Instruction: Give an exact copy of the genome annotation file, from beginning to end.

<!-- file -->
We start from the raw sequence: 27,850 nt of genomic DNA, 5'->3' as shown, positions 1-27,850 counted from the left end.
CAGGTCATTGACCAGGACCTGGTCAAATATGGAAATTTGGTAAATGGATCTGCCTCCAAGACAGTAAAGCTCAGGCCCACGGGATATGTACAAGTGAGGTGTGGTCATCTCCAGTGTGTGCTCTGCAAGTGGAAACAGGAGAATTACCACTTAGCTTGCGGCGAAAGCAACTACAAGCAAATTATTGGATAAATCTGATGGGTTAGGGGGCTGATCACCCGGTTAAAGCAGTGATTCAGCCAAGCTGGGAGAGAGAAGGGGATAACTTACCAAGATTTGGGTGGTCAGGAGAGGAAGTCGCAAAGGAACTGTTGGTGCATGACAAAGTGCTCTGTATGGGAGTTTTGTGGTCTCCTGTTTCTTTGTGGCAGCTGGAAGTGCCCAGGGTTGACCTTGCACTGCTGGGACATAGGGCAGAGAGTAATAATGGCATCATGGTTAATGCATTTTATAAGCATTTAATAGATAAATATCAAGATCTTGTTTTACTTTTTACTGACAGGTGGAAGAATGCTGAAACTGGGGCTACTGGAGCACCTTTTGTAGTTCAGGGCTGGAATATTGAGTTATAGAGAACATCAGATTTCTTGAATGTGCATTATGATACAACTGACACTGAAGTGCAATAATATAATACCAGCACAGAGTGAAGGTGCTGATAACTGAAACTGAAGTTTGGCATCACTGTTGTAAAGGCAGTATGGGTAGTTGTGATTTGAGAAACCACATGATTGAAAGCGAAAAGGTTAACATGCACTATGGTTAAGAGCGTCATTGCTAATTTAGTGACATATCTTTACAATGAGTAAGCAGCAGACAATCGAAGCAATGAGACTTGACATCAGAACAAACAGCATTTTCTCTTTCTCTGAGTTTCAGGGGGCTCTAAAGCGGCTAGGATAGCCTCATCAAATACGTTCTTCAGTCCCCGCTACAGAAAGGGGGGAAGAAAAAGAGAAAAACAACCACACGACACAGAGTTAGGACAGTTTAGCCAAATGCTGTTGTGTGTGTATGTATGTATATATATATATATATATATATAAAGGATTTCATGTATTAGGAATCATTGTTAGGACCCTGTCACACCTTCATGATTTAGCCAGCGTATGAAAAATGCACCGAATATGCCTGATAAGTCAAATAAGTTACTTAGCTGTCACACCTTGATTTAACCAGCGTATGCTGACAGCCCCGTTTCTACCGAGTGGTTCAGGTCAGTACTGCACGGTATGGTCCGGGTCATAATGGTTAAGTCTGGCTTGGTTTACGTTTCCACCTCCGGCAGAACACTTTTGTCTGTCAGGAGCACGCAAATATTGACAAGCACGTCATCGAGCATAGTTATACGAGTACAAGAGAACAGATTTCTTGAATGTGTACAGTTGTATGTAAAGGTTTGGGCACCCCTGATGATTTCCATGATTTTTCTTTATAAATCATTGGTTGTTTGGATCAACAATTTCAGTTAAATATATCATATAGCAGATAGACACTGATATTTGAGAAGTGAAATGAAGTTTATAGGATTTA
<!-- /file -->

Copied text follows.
We start from the raw sequence: 27,850 nt of genomic DNA, 5'->3' as shown, positions 1-27,850 counted from the left end.
CAGGTCATTGACCAGGACCTGGTCAAATATGGAAATTTGGTAAATGGATCTGCCTCCAAGACAGTAAAGCTCAGGCCCACGGGATATGTACAAGTGAGGTGTGGTCATCTCCAGTGTGTGCTCTGCAAGTGGAAACAGGAGAATTACCACTTAGCTTGCGGCGAAAGCAACTACAAGCAAATTATTGGATAAATCTGATGGGTTAGGGGGCTGATCACCCGGTTAAAGCAGTGATTCAGCCAAGCTGGGAGAGAGAAGGGGATAACTTACCAAGATTTGGGTGGTCAGGAGAGGAAGTCGCAAAGGAACTGTTGGTGCATGACAAAGTGCTCTGTATGGGAGTTTTGTGGTCTCCTGTTTCTTTGTGGCAGCTGGAAGTGCCCAGGGTTGACCTTGCACTGCTGGGACATAGGGCAGAGAGTAATAATGGCATCATGGTTAATGCATTTTATAAGCATTTAATAGATAAATATCAAGATCTTGTTTTACTTTTTACTGACAGGTGGAAGAATGCTGAAACTGGGGCTACTGGAGCACCTTTTGTAGTTCAGGGCTGGAATATTGAGTTATAGAGAACATCAGATTTCTTGAATGTGCATTATGATACAACTGACACTGAAGTGCAATAATATAATACCAGCACAGAGTGAAGGTGCTGATAACTGAAACTGAAGTTTGGCATCACTGTTGTAAAGGCAGTATGGGTAGTTGTGATTTGAGAAACCACATGATTGAAAGCGAAAAGGTTAACATGCACTATGGTTAAGAGCGTCATTGCTAATTTAGTGACATATCTTTACAATGAGTAAGCAGCAGACAATCGAAGCAATGAGACTTGACATCAGAACAAACAGCATTTTCTCTTTCTCTGAGTTTCAGGGGGCTCTAAAGCGGCTAGGATAGCCTCATCAAATACGTTCTTCAGTCCCCGCTACAGAAAGGGGGGAAGAAAAAGAGAAAAACAACCACACGACACAGAGTTAGGACAGTTTAGCCAAATGCTGTTGTGTGTGTATGTATGTATATATATATATATATATATATAAAGGATTTCATGTATTAGGAATCATTGTTAGGACCCTGTCACACCTTCATGATTTAGCCAGCGTATGAAAAATGCACCGAATATGCCTGATAAGTCAAATAAGTTACTTAGCTGTCACACCTTGATTTAACCAGCGTATGCTGACAGCCCCGTTTCTACCGAGTGGTTCAGGTCAGTACTGCACGGTATGGTCCGGGTCATAATGGTTAAGTCTGGCTTGGTTTACGTTTCCACCTCCGGCAGAACACTTTTGTCTGTCAGGAGCACGCAAATATTGACAAGCACGTCATCGAGCATAGTTATACGAGTACAAGAGAACAGATTTCTTGAATGTGTACAGTTGTATGTAAAGGTTTGGGCACCCCTGATGATTTCCATGATTTTTCTTTATAAATCATTGGTTGTTTGGATCAACAATTTCAGTTAAATATATCATATAGCAGATAGACACTGATATTTGAGAAGTGAAATGAAGTTTATAGGATTTA